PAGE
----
There are ghosts that haunt the houses of New York’s Hudson Valley, we’re told early on in Things Heard & Seen (now streaming on Netflix) — the spirits of former owners who may have unfinished business in this realm, or who may be protecting new occupants from possible danger, or who may be right evil bastards waiting to inspire the living to embrace their own inner darkness. The residents of the region, at least in the early 1980s, seem to accept this as a fact of life; some even view it as a perk. And they all know about the Vayle place, which has just been purchased by a young married couple: George Claire (James Norton), a recent addition to the local private liberal-arts college, and his wife, Catherine (Amanda Seyfried). It was the sight of a horrible tragedy, which may be why the Claires got it so cheap. Judging from the conspicuously eerie, “American Gothic”-ish portrait of the place’s original owners that hangs in the offices of the town’s historical society, there seems to be a long history of foul misdeeds connected to this rustic former dairy farm.
As to which type of spirit is currently making her presence known to Catherine and the couple’s young daughter, Franny (Ana Sophia Heger), no one knows for sure. But everyone has platitudes on deck for this mom worried about whatever is still loitering from beyond the grave. “Evil only thrives in a house where it is welcomed,” one neighbor says during a seance. “Goodness always wins out … if not in this world then the next,” declares another. “We think we own these old Hudson Valley houses,” says a hippie-ish friend (Rhea Seehorn), “but we’re really just caretakers….”
If you experienced an odd sensation of déjà vu upon hearing that last word, you’re not alone. This adaptation of Elizabeth Brundage’s 2016 novel, All Things Cease to Appear, deals in paranormal activity, but it’s the movie that’s truly haunted — by previous, and far superior ghost stories. Familiarity doesn’t have to breed contempt, and filmmakers Shari Springer Berman and Robert Pulcini pull out enough tried-and-true tricks to suggest they’ve boned up on their Supernatural 101: the self-rocking chair, the odd shimmery presence, the radio that plays even when unplugged, the pale figure lurking unexpectedly in the background that’s mysteriously gone when we pass by again. But you can feel a gap here between filmmakers who may have studied a genre’s vocabulary and those who can use it to further draw out what is, in essence, a deeper story about the evil that men do and the women who suffer because of it.
That second part is present in Things Heard & Seen, especially when it becomes clear that George isn’t a very nice guy. You may stumble upon this conclusion when you see the art-history professor coming on to a very young woman (Stranger Things‘ Natalia Dyer) who isn’t his wife, or when he acts a little too aggressively with Seehorn because she’s giving Catherine “ideas,” or when certain things about his past come into question. Or it might not even occur to you until he finally starts eyeing an axe with a look that suggests something besides making sure the joint is stocked with firewood. (A man frustrated by his own inadequacies who, thanks to prodding from a malevolent force, takes things out on his loved ones and reaches for an axe — like we said, some of this may ring a bell or two.)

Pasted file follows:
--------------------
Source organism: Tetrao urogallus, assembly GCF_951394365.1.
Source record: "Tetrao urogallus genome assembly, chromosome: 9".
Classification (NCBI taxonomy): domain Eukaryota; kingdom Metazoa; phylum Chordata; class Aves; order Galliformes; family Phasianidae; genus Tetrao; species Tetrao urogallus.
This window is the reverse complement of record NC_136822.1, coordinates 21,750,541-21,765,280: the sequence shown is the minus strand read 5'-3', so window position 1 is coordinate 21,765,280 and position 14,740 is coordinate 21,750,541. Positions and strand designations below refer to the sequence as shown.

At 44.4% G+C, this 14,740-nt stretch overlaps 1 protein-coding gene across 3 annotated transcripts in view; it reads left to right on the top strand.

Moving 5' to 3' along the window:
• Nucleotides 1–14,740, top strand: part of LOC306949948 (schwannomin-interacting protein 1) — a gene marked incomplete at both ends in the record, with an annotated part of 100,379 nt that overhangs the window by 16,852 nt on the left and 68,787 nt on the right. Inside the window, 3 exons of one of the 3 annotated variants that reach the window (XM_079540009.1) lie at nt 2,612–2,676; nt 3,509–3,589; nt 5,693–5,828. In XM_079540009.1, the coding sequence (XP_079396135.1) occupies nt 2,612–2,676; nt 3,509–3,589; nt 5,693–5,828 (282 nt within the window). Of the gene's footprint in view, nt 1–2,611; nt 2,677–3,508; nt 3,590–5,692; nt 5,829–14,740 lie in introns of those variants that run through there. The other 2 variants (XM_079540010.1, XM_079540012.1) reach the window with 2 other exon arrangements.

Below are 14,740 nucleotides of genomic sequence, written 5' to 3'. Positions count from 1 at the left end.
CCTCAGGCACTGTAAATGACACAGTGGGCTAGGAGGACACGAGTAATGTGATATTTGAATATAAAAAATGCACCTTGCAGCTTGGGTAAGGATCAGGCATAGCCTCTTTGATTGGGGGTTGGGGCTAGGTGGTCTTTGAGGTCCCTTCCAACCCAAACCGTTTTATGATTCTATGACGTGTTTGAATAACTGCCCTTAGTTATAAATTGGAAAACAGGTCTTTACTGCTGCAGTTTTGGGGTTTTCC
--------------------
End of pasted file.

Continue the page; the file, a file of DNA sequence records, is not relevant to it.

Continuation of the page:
Yet the filtering of male toxicity and female vulnerability through the lens of horror, something the book does eloquently, feels almost incidental here; the use of things that go bump in the night and easy scare tactics feel superficial at best. None of this feels like a natural fit for Berman and Pulcini, who’ve always excelled with tales of kooks, freaks, and eccentrics; their 2003 take on Harvey Pekar’s American Splendor remains the gold standard on how to make a biopic and adapt a graphic novel in one fell swoop. (See also: their wonderfully offbeat The Extra Man from 2010.) In fact, the only scenes that come alive in this collision course of gothic narratives involve a dinner with Seehorn’s upstate free spirit and her equally touchy-feely husband, played by James Urbaniak, and a college faculty shindig that threatens to inch into Who’s Afraid of Virginia Woolf territory. We’d love to see those alternate-universe movies, the ones buried beside the by-the-numbers boooooo rehashes, instead.
“He understood that everything in the natural world had a counterpart in the spiritual world,” says F. Murray Abraham’s senior professor to George, in reference to the latter’s dissertation paper on a “mystic” artist; it is, alas, one of many lines that the Oscar-winning actor has to say that continually reduce him into someone we’ll call F. Murray Exposition. But it helps signal that Catherine has a spirit of her own to contend with as well, and that the earlier “goodness always wins out” notion will most certainly get a voiceover reprise. She is also a hero who seems to have a lot of business to deal with, from an eating disorder to that hunky teen (Alex Neustaedter) doing work around the house — he, too, has a connection to the property — yet lacks the dimension that makes her something besides a caricature of a woman in danger. You applaud Seyfried for doing so much of the heavy lifting, and for once again proving that a close-up of someone looking unnerved is worth a thousand wonky exchanges. Still, not even she can keep the wheels from falling off when the second half tries to trade in gaslighting for ghosts and never finds the tone it needs to make the transition. Without that crucial element, all is lost. You’re just left with a lot of things you’ve heard and seen before.